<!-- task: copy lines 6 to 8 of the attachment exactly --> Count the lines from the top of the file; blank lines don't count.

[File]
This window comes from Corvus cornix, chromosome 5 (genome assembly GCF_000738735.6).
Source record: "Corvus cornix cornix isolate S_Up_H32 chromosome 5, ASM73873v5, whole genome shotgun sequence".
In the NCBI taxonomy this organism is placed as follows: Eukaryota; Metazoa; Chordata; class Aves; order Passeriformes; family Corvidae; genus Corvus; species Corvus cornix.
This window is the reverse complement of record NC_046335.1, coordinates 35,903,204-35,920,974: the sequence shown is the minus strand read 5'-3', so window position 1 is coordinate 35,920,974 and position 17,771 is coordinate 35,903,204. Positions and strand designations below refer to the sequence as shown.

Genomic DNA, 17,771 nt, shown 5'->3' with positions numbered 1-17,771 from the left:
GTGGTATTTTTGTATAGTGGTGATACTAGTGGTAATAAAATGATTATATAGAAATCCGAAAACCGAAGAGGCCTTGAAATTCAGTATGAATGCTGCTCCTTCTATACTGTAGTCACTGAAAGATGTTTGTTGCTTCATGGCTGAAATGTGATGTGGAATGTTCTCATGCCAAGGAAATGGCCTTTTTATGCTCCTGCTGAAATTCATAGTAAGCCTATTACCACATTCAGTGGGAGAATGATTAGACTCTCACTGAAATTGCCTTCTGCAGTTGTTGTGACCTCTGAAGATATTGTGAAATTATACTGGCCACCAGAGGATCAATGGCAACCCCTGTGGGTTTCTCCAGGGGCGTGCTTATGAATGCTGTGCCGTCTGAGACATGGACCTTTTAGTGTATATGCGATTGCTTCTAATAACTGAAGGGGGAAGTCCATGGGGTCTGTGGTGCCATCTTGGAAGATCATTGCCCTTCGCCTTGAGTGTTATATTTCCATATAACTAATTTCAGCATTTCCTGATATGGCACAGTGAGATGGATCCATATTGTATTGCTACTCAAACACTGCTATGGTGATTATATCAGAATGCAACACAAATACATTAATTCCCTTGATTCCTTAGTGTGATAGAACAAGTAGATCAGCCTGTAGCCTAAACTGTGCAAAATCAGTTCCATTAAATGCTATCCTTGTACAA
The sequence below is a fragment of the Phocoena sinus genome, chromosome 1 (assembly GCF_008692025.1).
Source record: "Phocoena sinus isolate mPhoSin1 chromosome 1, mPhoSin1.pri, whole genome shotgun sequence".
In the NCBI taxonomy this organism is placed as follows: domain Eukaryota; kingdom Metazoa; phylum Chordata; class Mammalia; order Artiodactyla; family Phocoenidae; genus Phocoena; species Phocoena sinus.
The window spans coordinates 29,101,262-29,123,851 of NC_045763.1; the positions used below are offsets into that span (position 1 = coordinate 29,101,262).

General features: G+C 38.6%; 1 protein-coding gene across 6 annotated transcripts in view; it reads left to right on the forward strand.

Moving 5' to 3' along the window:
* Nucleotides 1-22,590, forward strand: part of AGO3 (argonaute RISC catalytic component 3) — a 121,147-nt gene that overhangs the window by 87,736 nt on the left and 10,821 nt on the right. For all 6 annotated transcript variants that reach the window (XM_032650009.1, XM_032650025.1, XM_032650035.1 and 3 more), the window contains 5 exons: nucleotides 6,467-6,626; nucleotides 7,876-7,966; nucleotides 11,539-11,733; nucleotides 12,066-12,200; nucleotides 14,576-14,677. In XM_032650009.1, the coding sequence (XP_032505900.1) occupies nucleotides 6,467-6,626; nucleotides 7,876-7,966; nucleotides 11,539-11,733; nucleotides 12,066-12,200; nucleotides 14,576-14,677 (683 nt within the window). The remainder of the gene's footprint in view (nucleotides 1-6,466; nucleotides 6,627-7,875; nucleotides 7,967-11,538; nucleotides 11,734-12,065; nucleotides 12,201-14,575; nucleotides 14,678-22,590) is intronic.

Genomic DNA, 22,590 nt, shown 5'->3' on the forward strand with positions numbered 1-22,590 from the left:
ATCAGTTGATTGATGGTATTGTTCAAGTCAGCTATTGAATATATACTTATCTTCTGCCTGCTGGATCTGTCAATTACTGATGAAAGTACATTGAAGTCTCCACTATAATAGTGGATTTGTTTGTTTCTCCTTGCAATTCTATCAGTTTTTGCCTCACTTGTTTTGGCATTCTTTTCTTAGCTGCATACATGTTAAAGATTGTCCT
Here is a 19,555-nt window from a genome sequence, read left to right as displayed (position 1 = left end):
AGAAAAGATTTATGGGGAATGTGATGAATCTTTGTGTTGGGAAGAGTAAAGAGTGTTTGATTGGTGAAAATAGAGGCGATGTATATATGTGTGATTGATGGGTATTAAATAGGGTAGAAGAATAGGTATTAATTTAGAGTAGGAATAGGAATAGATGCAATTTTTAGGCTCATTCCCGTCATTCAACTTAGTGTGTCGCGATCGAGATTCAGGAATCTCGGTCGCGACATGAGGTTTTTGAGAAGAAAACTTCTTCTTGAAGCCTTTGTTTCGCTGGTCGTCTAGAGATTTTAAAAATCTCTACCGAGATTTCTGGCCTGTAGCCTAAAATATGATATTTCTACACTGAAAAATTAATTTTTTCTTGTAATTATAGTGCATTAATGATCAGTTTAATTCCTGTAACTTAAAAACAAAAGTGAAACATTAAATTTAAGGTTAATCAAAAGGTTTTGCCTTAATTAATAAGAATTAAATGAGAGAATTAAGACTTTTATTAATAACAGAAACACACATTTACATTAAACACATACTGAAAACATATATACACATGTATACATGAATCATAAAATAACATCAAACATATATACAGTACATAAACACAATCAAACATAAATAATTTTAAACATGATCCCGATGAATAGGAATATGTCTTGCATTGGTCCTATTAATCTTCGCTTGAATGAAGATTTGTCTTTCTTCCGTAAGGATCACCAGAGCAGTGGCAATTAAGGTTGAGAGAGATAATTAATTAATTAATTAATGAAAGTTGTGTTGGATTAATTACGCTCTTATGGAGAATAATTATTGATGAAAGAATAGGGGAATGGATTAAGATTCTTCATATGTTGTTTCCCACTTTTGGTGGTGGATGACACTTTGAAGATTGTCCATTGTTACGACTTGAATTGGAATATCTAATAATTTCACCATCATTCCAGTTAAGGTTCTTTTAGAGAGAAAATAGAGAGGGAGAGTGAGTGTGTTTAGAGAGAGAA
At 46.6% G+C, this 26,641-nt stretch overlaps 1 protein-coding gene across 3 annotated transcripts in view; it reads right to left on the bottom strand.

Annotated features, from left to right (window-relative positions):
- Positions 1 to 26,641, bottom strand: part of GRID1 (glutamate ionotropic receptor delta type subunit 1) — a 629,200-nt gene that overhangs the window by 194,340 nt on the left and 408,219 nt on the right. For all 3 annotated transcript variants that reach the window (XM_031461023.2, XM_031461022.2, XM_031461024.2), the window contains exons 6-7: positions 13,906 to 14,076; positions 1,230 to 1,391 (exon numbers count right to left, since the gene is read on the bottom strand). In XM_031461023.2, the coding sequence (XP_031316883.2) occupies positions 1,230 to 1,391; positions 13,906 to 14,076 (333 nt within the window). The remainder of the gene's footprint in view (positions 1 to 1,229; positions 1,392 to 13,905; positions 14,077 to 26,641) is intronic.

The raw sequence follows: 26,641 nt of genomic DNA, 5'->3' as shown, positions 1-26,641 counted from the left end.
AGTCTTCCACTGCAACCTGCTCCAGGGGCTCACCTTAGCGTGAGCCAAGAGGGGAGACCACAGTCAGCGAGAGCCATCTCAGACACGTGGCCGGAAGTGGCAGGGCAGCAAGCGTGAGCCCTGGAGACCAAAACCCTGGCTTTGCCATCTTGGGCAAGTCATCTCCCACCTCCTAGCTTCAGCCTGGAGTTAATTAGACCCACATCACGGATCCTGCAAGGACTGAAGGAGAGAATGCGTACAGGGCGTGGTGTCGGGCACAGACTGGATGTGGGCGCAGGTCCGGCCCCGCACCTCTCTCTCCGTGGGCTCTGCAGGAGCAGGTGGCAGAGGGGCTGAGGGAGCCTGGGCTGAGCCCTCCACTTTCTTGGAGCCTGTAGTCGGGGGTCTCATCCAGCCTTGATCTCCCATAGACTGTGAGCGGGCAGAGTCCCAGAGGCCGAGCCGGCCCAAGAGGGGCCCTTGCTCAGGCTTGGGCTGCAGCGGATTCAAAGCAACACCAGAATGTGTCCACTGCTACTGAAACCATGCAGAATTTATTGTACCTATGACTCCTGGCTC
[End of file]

GTGGTATTTTTGTATAGTGGTGATACTAGTGGTAATAAAATGATTATATAGAAATCCGAAAACCGAAGAGGCCTTGAAATTCAGTATGAATGCTGCTCCTTCTATACTGTAGTCACTGAAAGATGTTTGTTGCTTCATGGCTGAAATGTGATGTGGAATGTTCTCATGCCAAGGAAATGGCCTTTTTATGCTCCTGCTGAAATTCATAGTAAGCCTATTACCACATTCAGTGGGAGAATGATTAGACTCTCACTGAAATTGCCTTCTGCAGTTGTTGTGACCTCTGAAGATATTGTGAAATTATACTGGCCACCAGAGGATCAATGGCAACCCCTGTGGGTTTCTCCAGGGGCGTGCTTATGAATGCTGTGCCGTCTGAGACATGGACCTTTTAGTGTATATGCGATTGCTTCTAATAACTGAAGGGGGAAGTCCATGGGGTCTGTGGTGCCATCTTGGAAGATCATTGCCCTTCGCCTTGAGTGTTATATTTCCATATAACTAATTTCAGCATTTCCTGATATGGCACAGTGAGATGGATCCATATTGTATTGCTACTCAAACACTGCTATGGTGATTATATCAGAATGCAACACAAATACATTAATTCCCTTGATTCCTTAGTGTGATAGAACAAGTAGATCAGCCTGTAGCCTAAACTGTGCAAAATCAGTTCCATTAAATGCTATCCTTGTACAA
The sequence below is a fragment of the Phocoena sinus genome, chromosome 1 (assembly GCF_008692025.1).
Source record: "Phocoena sinus isolate mPhoSin1 chromosome 1, mPhoSin1.pri, whole genome shotgun sequence".